Background: The stomatogastric ganglion of the crab Cancer borealis contains the neurons that generate several different behaviors, such as the fast pyloric rhythm and the slower gastric-mill rhythm. It has previously been shown that many stomatogastric ganglion neurons can switch between pyloric- and gastric-timed activity. However, the question remained whether these neurons really are integral members of several central-pattern-generating networks, or just passive followers that only change their activity patterns in response to a switch determined by other neurons.
Results: To address this question, we perturbed the activity of the 'pyloric' ventricular dilator neuron and the 'gastric' lateral gastric neuron during ongoing pyloric and gastric rhythms. In the absence of ongoing gastric rhythms, these neurons can fire in pyloric time, and perturbing them can reset the pyloric rhythm. During robust gastric activity, the lateral gastric and ventricular dilator neurons can fire in gastric time, and perturbing them can reset the gastric rhythm.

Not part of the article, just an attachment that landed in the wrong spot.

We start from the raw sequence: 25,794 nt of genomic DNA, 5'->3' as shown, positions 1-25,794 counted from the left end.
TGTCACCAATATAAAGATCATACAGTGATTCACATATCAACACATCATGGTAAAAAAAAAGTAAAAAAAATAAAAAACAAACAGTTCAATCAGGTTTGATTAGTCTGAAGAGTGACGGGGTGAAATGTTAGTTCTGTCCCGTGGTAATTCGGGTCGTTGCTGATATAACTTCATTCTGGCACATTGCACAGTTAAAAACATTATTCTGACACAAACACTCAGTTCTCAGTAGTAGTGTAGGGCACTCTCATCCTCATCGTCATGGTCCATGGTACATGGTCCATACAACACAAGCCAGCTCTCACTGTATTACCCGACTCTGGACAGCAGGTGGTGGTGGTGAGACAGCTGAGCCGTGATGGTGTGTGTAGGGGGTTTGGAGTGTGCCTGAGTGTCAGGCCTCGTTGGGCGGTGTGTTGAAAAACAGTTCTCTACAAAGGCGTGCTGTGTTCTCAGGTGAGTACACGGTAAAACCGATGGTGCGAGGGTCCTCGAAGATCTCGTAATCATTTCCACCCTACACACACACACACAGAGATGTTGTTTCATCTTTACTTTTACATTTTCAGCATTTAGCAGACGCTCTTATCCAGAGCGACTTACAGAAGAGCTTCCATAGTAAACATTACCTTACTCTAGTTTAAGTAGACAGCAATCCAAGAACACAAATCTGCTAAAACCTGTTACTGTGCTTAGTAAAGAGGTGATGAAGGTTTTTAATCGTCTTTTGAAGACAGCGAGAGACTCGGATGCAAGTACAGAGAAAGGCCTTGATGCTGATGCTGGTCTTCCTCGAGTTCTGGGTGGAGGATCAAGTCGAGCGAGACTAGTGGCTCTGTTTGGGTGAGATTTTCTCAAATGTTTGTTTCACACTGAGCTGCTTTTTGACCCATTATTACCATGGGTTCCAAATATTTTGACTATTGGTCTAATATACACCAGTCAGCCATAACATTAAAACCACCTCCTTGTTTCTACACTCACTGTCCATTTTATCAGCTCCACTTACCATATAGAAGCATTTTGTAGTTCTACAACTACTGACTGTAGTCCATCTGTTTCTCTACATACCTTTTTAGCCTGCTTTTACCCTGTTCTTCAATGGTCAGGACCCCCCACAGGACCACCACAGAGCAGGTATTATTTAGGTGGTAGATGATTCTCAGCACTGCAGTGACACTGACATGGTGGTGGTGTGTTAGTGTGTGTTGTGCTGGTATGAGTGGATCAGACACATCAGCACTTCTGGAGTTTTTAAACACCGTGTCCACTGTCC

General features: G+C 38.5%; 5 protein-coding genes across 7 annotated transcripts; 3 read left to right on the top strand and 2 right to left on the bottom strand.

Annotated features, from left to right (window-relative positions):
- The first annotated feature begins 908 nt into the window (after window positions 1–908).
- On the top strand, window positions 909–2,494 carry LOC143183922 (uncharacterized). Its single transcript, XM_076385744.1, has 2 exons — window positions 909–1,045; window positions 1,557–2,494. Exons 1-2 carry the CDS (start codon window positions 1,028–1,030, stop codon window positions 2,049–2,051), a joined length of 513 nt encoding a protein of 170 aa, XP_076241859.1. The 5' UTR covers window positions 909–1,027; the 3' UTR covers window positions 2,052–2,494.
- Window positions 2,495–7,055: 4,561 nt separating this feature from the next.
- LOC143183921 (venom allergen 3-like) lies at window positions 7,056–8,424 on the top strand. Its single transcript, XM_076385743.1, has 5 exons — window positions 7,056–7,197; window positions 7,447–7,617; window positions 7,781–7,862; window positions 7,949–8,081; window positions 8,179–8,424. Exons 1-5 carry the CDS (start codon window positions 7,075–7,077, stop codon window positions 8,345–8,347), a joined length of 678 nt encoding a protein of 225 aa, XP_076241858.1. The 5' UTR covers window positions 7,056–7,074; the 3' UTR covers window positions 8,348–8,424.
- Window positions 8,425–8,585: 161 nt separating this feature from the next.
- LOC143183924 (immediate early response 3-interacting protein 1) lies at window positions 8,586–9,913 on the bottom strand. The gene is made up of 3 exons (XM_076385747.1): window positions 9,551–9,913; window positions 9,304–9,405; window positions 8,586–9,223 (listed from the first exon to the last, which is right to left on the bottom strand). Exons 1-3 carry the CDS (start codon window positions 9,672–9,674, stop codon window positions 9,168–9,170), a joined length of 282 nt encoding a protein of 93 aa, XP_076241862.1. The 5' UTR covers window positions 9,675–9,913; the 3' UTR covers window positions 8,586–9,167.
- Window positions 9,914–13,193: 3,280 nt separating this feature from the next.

Conclusions: When stomatogastric ganglion neurons change their firing patterns, they also function as part of the circuitry that generates the new rhythm with which they are firing, demonstrating that individual neurons can be used as part of multiple pattern-generating circuits.